Hedda Gabler Explores Diversity and Division of Roles
By Mary Margaret Hogan '18 | Saturday, February 25, 2017
Mary Margaret Hogan '18
Saturday, February 25, 2017
The UMass Theater Department tackles its first production of the semester with Henrik Ibsen’s classic, Hedda Gabler, adapted by Eva Le Gallienne and performed in the Rand Theater. At the time of its premiere in 1891, the character of Hedda was described as a “vicious, heartless, cowardly, unmoral, mischief-making vixen.” This multidimensional character is at the center of the show and is essentially the manipulator of the plot. When translated to a modern-day stage, one could interpret the text to be outdated, as Hedda was once a woman considered to be threatening to the patriarchal norms, but director Christina Pellegrini explains there’s a reason why people revisit this text. “We [were] curious why artists keep returning to this text over and over again, and what in it might still be relevant to our audience in 2017. We worked from a translation of the text by actress and theatre-maker Eva Le Gallienne, who herself wrestled with playing the role of Hedda,” Pellegrini explained. “We were inspired by her writing on the play, her experience of wrestling with Ibsen’s words, and wanted to explore what it means for women in 2017 to inhabit this role—what can they tell us about Hedda, and what can she tell us about ourselves?”
In the department’s entirely female ensemble, every actor has the opportunity to take on the role of Hedda. “We have an ensemble comprised of seven women who each portray the role of Hedda within the production. Five of the seven actors also play a second role,” Pellegrini explained. “During our auditions, we played around with actors switching in and out of various roles, and we discovered very quickly that when our female actors played the male roles, the affectations of masculinity and patriarchal power were much more apparent—when men played these roles, those traits or mannerisms were often taken for granted, but juxtaposing male privilege with the image of a woman made the power structures clearer.” Emily Tanch ‘17 exemplifies this in a white and grey blazer and top hat as she portrays Hedda’s husband George; though incredibly intelligent, he’s a fidgety man, with childlike quirks and naivete.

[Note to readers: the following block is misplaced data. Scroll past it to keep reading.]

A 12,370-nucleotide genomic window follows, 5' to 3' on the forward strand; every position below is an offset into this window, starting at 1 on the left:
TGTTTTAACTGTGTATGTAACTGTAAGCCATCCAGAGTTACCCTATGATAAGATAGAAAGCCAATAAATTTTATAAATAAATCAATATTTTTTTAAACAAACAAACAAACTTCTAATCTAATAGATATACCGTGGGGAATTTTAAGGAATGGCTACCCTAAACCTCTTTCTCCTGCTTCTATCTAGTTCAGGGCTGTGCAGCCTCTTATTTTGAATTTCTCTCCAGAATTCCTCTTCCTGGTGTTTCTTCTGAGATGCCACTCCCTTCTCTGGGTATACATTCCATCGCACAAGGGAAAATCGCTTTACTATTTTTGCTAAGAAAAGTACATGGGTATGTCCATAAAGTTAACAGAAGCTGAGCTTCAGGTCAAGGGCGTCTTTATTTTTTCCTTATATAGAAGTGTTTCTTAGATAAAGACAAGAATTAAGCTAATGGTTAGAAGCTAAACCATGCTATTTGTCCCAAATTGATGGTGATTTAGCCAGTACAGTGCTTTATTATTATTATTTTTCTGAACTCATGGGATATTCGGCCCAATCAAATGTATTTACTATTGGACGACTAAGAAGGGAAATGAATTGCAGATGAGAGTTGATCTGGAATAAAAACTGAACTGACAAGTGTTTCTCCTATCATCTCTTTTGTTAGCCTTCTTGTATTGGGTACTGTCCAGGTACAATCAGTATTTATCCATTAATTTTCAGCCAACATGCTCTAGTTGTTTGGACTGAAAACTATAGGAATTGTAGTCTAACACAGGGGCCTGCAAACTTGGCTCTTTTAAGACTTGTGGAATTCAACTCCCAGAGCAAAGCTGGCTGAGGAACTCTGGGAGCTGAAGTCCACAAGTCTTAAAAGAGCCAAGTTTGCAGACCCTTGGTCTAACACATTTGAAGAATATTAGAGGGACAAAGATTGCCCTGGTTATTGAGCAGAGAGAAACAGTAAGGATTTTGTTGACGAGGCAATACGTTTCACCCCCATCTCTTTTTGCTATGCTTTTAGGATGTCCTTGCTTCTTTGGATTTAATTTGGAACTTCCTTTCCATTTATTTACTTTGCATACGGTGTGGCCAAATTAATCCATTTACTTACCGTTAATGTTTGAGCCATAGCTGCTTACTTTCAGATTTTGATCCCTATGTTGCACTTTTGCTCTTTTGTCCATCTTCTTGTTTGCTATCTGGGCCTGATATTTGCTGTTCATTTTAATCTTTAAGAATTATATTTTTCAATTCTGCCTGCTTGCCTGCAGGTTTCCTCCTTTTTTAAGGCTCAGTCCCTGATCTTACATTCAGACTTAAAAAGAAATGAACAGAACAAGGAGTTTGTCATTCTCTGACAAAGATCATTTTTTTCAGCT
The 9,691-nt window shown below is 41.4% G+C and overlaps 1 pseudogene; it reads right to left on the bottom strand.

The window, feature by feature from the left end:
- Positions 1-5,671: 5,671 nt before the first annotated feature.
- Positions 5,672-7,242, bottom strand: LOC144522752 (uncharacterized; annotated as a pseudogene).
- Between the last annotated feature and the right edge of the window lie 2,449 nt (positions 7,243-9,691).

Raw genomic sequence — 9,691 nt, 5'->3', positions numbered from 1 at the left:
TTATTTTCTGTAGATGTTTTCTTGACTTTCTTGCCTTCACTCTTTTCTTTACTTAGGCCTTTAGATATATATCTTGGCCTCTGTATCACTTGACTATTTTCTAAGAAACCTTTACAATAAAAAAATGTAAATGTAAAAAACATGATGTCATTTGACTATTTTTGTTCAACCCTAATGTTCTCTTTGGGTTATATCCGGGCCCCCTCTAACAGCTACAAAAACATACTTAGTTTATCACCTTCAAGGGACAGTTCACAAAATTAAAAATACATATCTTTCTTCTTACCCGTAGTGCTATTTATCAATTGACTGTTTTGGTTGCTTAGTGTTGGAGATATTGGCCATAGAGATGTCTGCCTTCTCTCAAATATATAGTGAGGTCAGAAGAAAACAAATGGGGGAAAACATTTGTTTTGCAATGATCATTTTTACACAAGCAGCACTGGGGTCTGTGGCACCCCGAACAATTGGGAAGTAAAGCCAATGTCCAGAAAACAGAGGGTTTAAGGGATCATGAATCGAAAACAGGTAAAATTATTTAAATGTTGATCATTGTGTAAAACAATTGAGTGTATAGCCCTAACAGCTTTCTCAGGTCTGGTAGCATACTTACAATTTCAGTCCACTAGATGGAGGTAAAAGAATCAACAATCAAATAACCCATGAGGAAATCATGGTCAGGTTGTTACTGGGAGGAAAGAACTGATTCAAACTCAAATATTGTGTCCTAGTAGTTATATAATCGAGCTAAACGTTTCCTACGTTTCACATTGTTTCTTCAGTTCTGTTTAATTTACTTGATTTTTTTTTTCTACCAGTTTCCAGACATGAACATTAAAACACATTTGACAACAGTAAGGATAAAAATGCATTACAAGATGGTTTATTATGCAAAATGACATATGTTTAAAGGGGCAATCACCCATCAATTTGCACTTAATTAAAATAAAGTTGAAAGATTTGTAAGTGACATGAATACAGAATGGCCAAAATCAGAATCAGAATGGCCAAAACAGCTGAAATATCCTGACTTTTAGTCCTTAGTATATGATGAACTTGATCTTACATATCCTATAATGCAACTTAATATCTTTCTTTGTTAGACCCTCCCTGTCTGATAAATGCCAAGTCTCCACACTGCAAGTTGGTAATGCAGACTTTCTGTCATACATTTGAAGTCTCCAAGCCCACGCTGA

As the show continues, each actress provides a particular interpretation in the role of Hedda. While Ellen Keith ‘18 steps into the role of Hedda first, she portrays the woman as enchantingly tactical; soon, Christine Hicks ‘18 relays a different side—a vixen who seems to enjoy the chaos that ensues. Though there is differentiation within the portrayals of Hedda, the ensemble still successfully communicates together and impresses all with the continuity and growth of the character. Women not involved in the current scene remain onstage as chorus members and observers. They are further sides of Hedda, witnessing and sometimes reacting to the moments in front of them. Words like “power” excite them, while the word “love” makes them scoff.
Within a completely greyscale set, the walls from the floor to the ceiling feature rows and rows of books. A few ladders act as the ensemble’s place of neutrality as they watch the action take place before them. The only set piece breaking the monochromatic theme is the brown piano, which the characters even reference to being out of place; this is a symbol for Hedda. Books and pieces of paper are strewn about, suggesting that the house is in disarray, and paper proves to be a motif throughout this production. As each actor portrays a character beyond Hedda, they change into costume designer Bethany Eddy’s paper-mache like clothing. True to traditional and period styles, the costumes include paint-like strokes that outline the patterns of the material down to the details of the bunching fabric.
This stellar cast of actors truly encapsulates the role of Hedda Gabler in their groundbreaking performances. With audiences on the edge of their seats throughout this performance, we are left with the question #WhoIsHedda? Performances include February 24-25th at 7:30 p.m., March 1-4 2017 at 7:30 p.m., as well as a 2 p.m. matinee on Saturday, March 4th.